Wednesday, April 23, 2008

What Is Vitamin C and Its Benefit?

Sometimes in life, many people are diagnosed having vitamin C deficiency by their healthcare professionals and they are then advised to take vitamin C supplements. You may wonder what exactly vitamin C is and how they offer benefits to our overall health system. Vitamin C is also known as ascorbic acid, as isolated during 1928. In this article, we will begin our discussion by giving a brief overview on what vitamin C is and then continue our discussion by analyzing its potential benefits, its availability in nature and associated side effects.

Vitamin C is soluble in the water. It is a vital component influencing healthy growth and development. Quite obviously, similar to other water soluble vitamins, vitamin C dissolves in the water. That means our body is unable to stock them up. Additional supply of water-soluble vitamins excretes from the body with the process of urination. Hence, people need a persistent supply of these types of vitamins.

Potential Benefits

Since you gain a basic understanding about what vitamin C is we now look further in identifying different spectrums of potential benefits associated with this vitamin. Vitamin C is inevitably required for healthy growth and development in the sense that it helps in repairing the damaged tissues in the body. It is an essential ingredient in collagen formation. Collagen significantly contributes to the development of skin, scar tissues, ligaments, blood vessels and tendons.

Additionally, we must not forget to consider what vitamin C is contributing to heal the injuries, as well as to refurbish and retain cartilage, teeth and bones. Vitamin C is a great contributor of antioxidants as well. Hence, it helps in blocking the cellular damages caused by free radicals, formed as a result of by-product during energy transformation. Free radicals are truly responsible for premature aging and other degenerative diseases.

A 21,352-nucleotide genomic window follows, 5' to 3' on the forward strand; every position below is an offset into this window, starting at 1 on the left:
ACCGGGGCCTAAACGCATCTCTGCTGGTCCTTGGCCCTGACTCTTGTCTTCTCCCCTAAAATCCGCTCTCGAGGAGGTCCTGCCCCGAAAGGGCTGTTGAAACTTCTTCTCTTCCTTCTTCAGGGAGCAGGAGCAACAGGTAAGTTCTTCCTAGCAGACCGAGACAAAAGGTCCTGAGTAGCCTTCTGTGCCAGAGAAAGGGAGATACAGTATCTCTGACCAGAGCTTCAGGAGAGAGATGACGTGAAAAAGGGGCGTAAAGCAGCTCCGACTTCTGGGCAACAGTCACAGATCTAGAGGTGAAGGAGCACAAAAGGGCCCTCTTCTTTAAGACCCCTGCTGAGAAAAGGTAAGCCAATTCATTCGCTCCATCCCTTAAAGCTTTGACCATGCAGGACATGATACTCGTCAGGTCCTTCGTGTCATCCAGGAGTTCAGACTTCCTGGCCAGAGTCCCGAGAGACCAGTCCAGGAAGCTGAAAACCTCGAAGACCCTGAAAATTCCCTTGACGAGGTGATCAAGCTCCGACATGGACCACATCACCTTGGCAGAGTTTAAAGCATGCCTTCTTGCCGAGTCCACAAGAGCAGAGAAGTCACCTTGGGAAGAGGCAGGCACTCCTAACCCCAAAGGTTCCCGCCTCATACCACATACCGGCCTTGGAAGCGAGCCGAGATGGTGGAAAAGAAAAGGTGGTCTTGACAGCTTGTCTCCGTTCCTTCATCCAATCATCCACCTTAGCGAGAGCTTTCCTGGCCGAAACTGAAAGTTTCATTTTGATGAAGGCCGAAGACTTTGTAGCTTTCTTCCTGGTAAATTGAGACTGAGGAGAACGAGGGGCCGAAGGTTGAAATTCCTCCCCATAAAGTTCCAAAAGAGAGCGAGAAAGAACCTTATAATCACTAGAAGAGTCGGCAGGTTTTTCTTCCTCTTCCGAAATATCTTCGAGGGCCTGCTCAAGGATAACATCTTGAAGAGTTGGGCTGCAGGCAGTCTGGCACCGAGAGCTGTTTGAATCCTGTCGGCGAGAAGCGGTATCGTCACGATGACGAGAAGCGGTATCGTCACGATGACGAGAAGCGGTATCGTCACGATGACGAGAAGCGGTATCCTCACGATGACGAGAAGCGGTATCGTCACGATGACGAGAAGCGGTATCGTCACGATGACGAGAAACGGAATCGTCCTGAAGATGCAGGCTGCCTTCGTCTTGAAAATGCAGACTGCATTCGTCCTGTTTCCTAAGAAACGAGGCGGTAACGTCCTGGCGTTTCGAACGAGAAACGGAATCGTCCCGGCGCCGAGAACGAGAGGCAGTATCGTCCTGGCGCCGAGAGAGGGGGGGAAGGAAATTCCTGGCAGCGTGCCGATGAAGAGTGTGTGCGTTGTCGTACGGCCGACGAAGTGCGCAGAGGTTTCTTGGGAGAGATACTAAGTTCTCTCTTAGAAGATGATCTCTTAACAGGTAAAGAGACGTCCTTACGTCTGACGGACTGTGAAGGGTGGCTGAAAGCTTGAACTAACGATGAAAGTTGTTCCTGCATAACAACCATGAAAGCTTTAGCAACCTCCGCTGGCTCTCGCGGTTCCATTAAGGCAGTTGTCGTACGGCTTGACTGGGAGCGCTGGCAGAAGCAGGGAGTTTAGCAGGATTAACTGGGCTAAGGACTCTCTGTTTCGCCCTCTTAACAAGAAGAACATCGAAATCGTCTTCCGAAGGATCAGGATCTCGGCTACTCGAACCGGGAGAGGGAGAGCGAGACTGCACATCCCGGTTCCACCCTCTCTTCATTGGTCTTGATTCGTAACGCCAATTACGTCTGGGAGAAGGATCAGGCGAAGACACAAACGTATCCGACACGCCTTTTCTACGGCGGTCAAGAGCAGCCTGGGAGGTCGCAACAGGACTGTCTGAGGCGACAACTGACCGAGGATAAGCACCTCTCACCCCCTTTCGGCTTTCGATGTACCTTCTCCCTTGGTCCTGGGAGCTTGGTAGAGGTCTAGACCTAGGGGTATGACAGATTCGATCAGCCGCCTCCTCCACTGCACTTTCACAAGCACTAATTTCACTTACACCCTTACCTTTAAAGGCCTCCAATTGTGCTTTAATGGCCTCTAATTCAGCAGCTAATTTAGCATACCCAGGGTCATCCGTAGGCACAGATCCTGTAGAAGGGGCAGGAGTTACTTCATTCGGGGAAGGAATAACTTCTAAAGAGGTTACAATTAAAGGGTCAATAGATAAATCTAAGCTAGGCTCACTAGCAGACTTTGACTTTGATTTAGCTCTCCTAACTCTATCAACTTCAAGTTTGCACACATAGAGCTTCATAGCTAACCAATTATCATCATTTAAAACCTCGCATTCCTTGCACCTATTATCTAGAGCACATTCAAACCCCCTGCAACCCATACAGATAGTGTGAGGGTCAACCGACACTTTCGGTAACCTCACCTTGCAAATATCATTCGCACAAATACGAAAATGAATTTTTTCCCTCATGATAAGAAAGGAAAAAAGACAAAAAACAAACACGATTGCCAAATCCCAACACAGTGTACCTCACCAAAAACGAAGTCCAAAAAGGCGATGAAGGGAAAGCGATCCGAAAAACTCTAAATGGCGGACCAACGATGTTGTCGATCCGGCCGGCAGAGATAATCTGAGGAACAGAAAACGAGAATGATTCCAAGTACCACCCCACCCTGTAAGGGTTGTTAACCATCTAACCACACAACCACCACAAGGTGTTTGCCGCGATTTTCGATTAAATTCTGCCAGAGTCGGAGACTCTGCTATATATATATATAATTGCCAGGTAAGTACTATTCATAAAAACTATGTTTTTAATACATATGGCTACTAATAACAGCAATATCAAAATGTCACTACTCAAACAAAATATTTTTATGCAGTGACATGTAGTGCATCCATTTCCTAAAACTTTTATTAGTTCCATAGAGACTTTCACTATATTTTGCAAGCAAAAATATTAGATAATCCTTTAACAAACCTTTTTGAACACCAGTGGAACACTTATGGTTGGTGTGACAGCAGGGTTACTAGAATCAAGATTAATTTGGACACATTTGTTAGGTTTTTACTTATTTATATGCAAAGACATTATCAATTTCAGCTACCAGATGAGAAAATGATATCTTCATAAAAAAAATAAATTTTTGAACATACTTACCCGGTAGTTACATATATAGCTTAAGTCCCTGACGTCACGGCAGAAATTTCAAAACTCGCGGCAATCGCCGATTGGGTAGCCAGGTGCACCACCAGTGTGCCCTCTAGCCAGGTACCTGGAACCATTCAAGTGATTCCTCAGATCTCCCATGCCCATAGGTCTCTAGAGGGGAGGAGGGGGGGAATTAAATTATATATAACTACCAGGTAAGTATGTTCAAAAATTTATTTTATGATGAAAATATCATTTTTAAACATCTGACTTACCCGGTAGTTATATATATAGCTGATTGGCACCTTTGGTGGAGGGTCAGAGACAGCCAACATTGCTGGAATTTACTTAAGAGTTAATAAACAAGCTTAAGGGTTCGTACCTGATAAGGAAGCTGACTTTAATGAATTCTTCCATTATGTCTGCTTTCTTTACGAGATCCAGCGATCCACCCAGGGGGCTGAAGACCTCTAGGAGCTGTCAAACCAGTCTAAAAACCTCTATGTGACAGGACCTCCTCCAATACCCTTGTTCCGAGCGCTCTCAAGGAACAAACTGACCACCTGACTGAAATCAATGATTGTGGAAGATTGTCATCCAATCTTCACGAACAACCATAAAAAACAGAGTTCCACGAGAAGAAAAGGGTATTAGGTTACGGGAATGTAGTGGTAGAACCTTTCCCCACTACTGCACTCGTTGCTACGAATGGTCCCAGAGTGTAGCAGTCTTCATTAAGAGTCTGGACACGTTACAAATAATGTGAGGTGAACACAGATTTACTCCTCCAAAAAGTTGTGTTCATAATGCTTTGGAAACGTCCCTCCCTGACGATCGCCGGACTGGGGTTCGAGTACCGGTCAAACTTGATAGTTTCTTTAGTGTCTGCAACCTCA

Availability

Admitted that our bodies can not produce this vitamin, but our Mother Nature has an abundant supply of this vitamin, since almost all the fruits and vegetables have at least some quantity of vitamin C in it. Tomatoes, broccoli, citrus fruits, sweet potatoes, cantaloupe, strawberries, green peppers, papaya, mango, blueberries, Brussels sprouts, cabbage, red peppers, winter squash, watermelon, cauliflower, raspberries, cranberries, and other green leafy vegetables are great sources of vitamin C.

Side Effects

Although toxicity is very rare since the body is unable to store vitamin C, 2000 mg/day is set as limit what defines vitamin C is going to produce adverse effect beyond this limitation. Consuming higher dosages than necessary may lead to the development of stomach upset and diarrhea. A deficiency in vitamin C may lead to several health complications including dry hair, gum inflammation, rough skin, easy bruising, bleeding from nose, anemia and many others.

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